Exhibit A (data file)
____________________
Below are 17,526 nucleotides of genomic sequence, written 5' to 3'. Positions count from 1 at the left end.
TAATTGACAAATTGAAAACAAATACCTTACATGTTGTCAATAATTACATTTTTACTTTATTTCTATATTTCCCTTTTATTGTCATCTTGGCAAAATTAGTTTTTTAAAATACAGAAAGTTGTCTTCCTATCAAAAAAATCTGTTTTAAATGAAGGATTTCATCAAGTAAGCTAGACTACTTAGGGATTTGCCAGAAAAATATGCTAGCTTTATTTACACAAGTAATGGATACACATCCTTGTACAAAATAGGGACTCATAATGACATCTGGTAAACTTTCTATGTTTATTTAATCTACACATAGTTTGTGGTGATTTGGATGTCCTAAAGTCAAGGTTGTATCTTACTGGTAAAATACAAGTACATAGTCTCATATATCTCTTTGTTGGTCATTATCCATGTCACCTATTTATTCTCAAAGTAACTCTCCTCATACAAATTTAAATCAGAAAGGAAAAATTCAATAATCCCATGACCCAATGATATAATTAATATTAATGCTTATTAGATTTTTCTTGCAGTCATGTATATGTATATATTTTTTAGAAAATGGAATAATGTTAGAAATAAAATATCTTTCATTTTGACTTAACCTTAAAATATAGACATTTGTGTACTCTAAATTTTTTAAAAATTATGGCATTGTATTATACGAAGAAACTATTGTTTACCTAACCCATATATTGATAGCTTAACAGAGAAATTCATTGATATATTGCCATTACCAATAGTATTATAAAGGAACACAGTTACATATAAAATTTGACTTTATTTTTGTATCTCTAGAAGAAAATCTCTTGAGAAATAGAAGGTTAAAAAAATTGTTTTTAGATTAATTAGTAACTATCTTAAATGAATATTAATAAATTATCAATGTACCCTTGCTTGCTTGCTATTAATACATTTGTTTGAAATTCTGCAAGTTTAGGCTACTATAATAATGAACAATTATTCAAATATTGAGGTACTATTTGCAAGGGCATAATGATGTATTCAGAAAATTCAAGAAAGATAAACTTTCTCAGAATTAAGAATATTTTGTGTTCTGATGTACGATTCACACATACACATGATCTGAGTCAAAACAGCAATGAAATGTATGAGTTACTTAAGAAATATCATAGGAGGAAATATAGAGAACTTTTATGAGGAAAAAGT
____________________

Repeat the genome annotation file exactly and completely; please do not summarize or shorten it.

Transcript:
Below are 17,526 nucleotides of genomic sequence, written 5' to 3'. Positions count from 1 at the left end.
TAATTGACAAATTGAAAACAAATACCTTACATGTTGTCAATAATTACATTTTTACTTTATTTCTATATTTCCCTTTTATTGTCATCTTGGCAAAATTAGTTTTTTAAAATACAGAAAGTTGTCTTCCTATCAAAAAAATCTGTTTTAAATGAAGGATTTCATCAAGTAAGCTAGACTACTTAGGGATTTGCCAGAAAAATATGCTAGCTTTATTTACACAAGTAATGGATACACATCCTTGTACAAAATAGGGACTCATAATGACATCTGGTAAACTTTCTATGTTTATTTAATCTACACATAGTTTGTGGTGATTTGGATGTCCTAAAGTCAAGGTTGTATCTTACTGGTAAAATACAAGTACATAGTCTCATATATCTCTTTGTTGGTCATTATCCATGTCACCTATTTATTCTCAAAGTAACTCTCCTCATACAAATTTAAATCAGAAAGGAAAAATTCAATAATCCCATGACCCAATGATATAATTAATATTAATGCTTATTAGATTTTTCTTGCAGTCATGTATATGTATATATTTTTTAGAAAATGGAATAATGTTAGAAATAAAATATCTTTCATTTTGACTTAACCTTAAAATATAGACATTTGTGTACTCTAAATTTTTTAAAAATTATGGCATTGTATTATACGAAGAAACTATTGTTTACCTAACCCATATATTGATAGCTTAACAGAGAAATTCATTGATATATTGCCATTACCAATAGTATTATAAAGGAACACAGTTACATATAAAATTTGACTTTATTTTTGTATCTCTAGAAGAAAATCTCTTGAGAAATAGAAGGTTAAAAAAATTGTTTTTAGATTAATTAGTAACTATCTTAAATGAATATTAATAAATTATCAATGTACCCTTGCTTGCTTGCTATTAATACATTTGTTTGAAATTCTGCAAGTTTAGGCTACTATAATAATGAACAATTATTCAAATATTGAGGTACTATTTGCAAGGGCATAATGATGTATTCAGAAAATTCAAGAAAGATAAACTTTCTCAGAATTAAGAATATTTTGTGTTCTGATGTACGATTCACACATACACATGATCTGAGTCAAAACAGCAATGAAATGTATGAGTTACTTAAGAAATATCATAGGAGGAAATATAGAGAACTTTTATGAGGAAAAAGT